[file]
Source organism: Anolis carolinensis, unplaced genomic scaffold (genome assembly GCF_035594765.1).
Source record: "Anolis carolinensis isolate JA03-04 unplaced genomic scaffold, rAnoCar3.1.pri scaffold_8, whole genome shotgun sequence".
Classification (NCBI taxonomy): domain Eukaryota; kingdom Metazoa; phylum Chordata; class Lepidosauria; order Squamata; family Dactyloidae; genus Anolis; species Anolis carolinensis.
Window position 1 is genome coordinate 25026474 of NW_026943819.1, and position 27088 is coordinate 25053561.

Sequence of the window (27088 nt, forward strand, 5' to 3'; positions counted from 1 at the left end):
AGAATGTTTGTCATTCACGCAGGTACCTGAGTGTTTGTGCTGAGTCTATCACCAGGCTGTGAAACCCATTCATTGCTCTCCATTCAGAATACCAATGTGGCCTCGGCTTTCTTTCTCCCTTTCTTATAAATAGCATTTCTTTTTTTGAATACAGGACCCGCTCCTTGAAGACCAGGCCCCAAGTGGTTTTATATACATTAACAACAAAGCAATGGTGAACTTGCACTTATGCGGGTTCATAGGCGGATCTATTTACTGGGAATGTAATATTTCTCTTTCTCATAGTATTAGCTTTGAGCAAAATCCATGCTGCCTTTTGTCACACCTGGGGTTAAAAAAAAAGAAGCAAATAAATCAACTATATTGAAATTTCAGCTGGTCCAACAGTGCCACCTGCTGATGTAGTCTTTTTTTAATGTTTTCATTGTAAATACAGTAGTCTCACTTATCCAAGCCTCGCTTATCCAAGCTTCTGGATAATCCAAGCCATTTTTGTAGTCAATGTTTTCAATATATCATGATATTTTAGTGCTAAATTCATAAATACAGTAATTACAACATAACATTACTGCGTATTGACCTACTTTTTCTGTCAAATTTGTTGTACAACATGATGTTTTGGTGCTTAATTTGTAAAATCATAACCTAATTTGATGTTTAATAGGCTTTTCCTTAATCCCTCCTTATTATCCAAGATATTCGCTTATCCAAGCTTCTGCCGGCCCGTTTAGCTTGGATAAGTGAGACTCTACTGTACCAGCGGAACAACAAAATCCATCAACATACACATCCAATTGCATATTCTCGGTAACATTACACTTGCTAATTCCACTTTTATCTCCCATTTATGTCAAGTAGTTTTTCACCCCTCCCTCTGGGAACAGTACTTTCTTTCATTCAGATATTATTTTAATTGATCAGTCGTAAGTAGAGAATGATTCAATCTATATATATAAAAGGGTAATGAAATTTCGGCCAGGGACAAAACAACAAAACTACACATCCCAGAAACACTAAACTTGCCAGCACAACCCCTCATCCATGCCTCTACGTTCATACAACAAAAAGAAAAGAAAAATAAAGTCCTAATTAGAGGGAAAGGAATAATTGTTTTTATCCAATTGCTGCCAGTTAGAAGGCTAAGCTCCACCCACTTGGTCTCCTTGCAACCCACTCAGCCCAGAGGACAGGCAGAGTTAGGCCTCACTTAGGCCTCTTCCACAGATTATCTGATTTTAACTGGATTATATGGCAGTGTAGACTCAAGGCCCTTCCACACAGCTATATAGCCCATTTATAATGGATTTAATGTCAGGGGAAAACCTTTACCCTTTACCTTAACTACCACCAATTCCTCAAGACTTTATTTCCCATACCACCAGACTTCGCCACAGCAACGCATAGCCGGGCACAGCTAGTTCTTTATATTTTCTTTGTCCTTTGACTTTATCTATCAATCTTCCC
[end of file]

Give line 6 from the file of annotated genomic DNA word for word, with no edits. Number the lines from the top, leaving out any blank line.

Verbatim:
AGAATGTTTGTCATTCACGCAGGTACCTGAGTGTTTGTGCTGAGTCTATCACCAGGCTGTGAAACCCATTCATTGCTCTCCATTCAGAATACCAATGTGGCCTCGGCTTTCTTTCTCCCTTTCTTATAAATAGCATTTCTTTTTTTGAATACAGGACCCGCTCCTTGAAGACCAGGCCCCAAGTGGTTTTATATACATTAACAACAAAGCAATGGTGAACTTGCACTTATGCGGGTTCATAGGCGGATCTATTTACTGGGAATGTAATATTTCTCTTTCTCATAGTATTAGCTTTGAGCAAAATCCATGCTGCCTTTTGTCACACCTGGGGTTAAAAAAAAAGAAGCAAATAAATCAACTATATTGAAATTTCAGCTGGTCCAACAGTGCCACCTGCTGATGTAGTCTTTTTTTAATGTTTTCATTGTAAATACAGTAGTCTCACTTATCCAAGCCTCGCTTATCCAAGCTTCTGGATAATCCAAGCCATTTTTGTAGTCAATGTTTTCAATATATCATGATATTTTAGTGCTAAATTCATAAATACAGTAATTACAACATAACATTACTGCGTATTGACCTACTTTTTCTGTCAAATTTGTTGTACAACATGATGTTTTGGTGCTTAATTTGTAAAATCATAACCTAATTTGATGTTTAATAGGCTTTTCCTTAATCCCTCCTTATTATCCAAGATATTCGCTTATCCAAGCTTCTGCCGGCCCGTTTAGCTTGGATAAGTGAGACTCTACTGTACCAGCGGAACAACAAAATCCATCAACATACACATCCAATTGCATATTCTCGGTAACATTACACTTGCTAATTCCACTTTTATCTCCCATTTATGTCAAGTAGTTTTTCACCCCTCCCTCTGGGAACAGTACTTTCTTTCATTCAGATATTATTTTAATTGATCAGTCGTAAGTAGAGAATGATTCAATCTATATATATAAAAGGGTAATGAAATTTCGGCCAGGGACAAAACAACAAAACTACACATCCCAGAAACACTAAACTTGCCAGCACAACCCCTCATCCATGCCTCTACGTTCATACAACAAAAAGAAAAGAAAAATAAAGTCCTAATTAGAGGGAAAGGAATAATTGTTTTTATCCAATTGCTGCCAGTTAGAAGGCTAAGCTCCACCCACTTGGTCTCCTTGCAACCCACTCAGCCCAGAGGACAGGCAGAGTTAGGCCTCACTTAGGCCTCTTCCACAGATTATCTGATTTTAACTGGATTATATGGCAGTGTAGACTCAAGGCCCTTCCACACAGCTATATAGCCCATTTATAATGGATTTAATGTCAGGGGAAAACCTTTACCCTTTACCTTAACTACCACCAATTCCTCAAGACTTTATTTCCCATACCACCAGACTTCGCCACAGCAACGCATAGCCGGGCACAGCTAGTTCTTTATATTTTCTTTGTCCTTTGACTTTATCTATCAATCTTCCC